The utility of screening for parasitic infections in HIV-1-infected Africans with eosinophilia in London

Liat Sarner, Ade O. Fakoya, Cheryl Tawana, Elizabeth Allen, Andrew J. Copas, Peter L. Chiodini, Kevin Fenton

    Research output: Contribution to journalArticlepeer-review

    14 Citations (Scopus)

    Abstract

    The presence of asymptomatic eosinophilia in HIV patients has been demonstrated to have a wide variety of causes. Untreated parasitic infections in immunocompromised individuals can have potentially serious consequences. The utility of screening for parasitic infections in immigrant HIV-positive Africans with eosinophilia was investigated in a UK-based HIV clinic. HIV-positive African patients with eosinophilia were matched with HIV-positive African controls without eosinophilia. More than half of African HIV patients with eosinophilia had positive parasitic serology, and were significantly more likely to have positive serology compared with African HIV patients without eosinophilia. This study shows that asymptomatic eosinophilia in HIV-1-infected Africans is strongly suggestive of underlying parasitic infection. Individuals with eosinophilia should thus be screened for parasitic infections according to the infections prevalent in the countries they have lived in or visited for substantial periods of time.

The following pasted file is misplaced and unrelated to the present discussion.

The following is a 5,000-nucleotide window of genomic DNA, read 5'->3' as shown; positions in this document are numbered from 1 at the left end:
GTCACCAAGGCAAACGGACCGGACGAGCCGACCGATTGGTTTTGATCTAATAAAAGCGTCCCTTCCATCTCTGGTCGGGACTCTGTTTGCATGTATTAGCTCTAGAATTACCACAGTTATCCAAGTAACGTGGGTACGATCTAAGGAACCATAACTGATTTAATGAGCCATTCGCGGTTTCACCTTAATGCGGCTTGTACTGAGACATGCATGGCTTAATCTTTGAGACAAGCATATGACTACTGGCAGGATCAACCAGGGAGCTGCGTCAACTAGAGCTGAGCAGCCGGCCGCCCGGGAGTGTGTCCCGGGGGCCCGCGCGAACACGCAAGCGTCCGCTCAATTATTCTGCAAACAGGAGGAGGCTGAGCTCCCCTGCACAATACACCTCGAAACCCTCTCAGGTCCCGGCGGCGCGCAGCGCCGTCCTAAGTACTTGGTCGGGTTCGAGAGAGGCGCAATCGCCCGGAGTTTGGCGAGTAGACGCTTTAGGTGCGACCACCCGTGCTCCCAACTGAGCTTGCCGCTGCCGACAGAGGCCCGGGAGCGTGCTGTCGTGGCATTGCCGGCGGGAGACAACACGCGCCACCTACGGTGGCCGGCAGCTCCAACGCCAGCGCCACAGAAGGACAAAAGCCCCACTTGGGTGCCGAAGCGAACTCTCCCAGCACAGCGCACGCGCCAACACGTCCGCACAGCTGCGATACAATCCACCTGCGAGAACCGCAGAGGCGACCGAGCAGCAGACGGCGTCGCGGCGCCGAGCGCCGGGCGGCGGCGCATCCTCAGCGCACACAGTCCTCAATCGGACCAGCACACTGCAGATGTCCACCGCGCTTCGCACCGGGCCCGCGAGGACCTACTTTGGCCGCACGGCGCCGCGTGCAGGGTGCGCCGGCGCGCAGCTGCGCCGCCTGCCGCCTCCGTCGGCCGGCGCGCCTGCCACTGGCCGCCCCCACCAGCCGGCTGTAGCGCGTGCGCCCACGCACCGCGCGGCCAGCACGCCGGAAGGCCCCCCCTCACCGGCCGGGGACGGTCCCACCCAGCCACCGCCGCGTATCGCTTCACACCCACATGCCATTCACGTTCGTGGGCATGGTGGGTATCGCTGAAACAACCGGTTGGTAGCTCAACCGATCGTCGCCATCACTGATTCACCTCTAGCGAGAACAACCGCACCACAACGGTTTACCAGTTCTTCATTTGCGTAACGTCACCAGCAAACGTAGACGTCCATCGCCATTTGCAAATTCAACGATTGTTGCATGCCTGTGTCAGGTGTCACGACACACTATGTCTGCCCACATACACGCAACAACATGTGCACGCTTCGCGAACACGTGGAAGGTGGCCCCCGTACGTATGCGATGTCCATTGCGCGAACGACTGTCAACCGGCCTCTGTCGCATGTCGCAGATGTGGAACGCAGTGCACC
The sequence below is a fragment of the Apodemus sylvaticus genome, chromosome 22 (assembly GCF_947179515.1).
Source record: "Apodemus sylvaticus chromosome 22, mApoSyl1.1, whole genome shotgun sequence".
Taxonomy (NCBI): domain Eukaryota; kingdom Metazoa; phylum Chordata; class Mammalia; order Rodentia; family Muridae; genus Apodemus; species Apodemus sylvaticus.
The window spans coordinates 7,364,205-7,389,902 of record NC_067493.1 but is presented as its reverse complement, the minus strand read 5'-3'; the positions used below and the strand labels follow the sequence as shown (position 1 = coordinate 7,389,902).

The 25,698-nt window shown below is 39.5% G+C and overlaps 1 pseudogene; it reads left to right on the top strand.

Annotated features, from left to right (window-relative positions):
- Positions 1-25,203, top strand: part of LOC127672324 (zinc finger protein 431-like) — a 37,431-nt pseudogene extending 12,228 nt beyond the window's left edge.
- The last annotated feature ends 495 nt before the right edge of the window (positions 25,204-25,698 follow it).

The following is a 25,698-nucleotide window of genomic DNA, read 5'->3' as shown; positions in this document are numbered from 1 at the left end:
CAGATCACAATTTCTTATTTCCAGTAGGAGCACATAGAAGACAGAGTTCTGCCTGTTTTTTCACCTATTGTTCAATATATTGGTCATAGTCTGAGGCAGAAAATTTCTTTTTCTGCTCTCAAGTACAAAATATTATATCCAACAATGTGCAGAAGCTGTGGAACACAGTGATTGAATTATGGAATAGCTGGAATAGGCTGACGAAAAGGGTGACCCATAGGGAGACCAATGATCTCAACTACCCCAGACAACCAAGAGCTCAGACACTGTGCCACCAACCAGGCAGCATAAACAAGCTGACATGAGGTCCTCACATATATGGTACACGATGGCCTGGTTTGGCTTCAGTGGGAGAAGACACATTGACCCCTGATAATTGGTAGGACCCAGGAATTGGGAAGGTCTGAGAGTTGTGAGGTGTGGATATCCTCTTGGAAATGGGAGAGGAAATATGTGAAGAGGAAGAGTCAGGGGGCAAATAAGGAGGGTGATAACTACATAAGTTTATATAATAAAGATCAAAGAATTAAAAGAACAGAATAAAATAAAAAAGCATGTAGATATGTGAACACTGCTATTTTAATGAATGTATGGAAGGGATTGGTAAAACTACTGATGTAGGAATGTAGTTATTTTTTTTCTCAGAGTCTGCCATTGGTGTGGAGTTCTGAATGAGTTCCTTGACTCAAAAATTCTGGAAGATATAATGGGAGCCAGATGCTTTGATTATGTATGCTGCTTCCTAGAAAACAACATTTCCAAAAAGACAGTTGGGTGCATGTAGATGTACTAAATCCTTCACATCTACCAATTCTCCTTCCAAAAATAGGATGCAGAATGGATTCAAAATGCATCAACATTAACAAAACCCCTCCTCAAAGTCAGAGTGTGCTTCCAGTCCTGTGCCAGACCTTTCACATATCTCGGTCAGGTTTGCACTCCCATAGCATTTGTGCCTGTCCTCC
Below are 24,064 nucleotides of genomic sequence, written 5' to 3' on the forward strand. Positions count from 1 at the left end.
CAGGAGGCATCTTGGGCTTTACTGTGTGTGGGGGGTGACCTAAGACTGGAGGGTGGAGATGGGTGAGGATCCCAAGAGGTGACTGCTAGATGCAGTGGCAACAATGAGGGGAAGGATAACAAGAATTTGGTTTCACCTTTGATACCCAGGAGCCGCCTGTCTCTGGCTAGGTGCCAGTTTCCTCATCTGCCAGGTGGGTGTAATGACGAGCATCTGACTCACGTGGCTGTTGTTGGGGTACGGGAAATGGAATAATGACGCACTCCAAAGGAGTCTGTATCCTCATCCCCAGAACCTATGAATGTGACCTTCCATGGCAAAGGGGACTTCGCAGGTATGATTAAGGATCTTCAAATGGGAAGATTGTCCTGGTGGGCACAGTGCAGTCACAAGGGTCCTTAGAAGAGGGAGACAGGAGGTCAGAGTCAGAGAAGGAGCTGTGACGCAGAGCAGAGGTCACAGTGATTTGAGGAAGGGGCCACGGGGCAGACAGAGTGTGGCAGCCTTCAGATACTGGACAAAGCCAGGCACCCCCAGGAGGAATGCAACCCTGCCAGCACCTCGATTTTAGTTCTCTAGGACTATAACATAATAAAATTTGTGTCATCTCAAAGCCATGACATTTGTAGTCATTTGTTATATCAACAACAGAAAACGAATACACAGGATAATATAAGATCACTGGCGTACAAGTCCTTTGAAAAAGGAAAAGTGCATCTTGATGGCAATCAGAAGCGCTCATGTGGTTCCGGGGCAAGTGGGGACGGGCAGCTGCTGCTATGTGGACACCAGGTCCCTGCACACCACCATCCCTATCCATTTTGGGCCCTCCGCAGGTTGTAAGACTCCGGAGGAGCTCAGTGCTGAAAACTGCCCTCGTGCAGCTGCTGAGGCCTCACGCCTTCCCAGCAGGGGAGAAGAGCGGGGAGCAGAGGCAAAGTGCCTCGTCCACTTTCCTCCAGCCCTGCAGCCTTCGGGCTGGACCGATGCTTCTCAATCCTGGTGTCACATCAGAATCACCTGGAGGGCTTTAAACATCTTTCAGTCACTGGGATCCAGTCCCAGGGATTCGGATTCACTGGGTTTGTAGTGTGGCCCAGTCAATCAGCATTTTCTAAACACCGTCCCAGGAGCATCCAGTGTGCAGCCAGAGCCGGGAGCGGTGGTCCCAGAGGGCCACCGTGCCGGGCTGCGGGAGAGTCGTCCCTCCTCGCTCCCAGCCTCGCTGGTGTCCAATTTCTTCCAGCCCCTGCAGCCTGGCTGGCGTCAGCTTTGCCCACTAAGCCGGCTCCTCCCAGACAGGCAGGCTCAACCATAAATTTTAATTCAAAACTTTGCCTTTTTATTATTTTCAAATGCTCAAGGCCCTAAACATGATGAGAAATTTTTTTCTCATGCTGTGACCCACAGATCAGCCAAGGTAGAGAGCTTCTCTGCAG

Original languageEnglish
    Pages (from-to)626-629
    Number of pages4
    JournalInternational Journal of STD and AIDS
    Volume18
    Issue number9
    DOIs
    Publication statusPublished - 1 Sep 2007

    Keywords

    • Africa
    • Eosinophilia
    • HIV
    • Parasites
    • Screening

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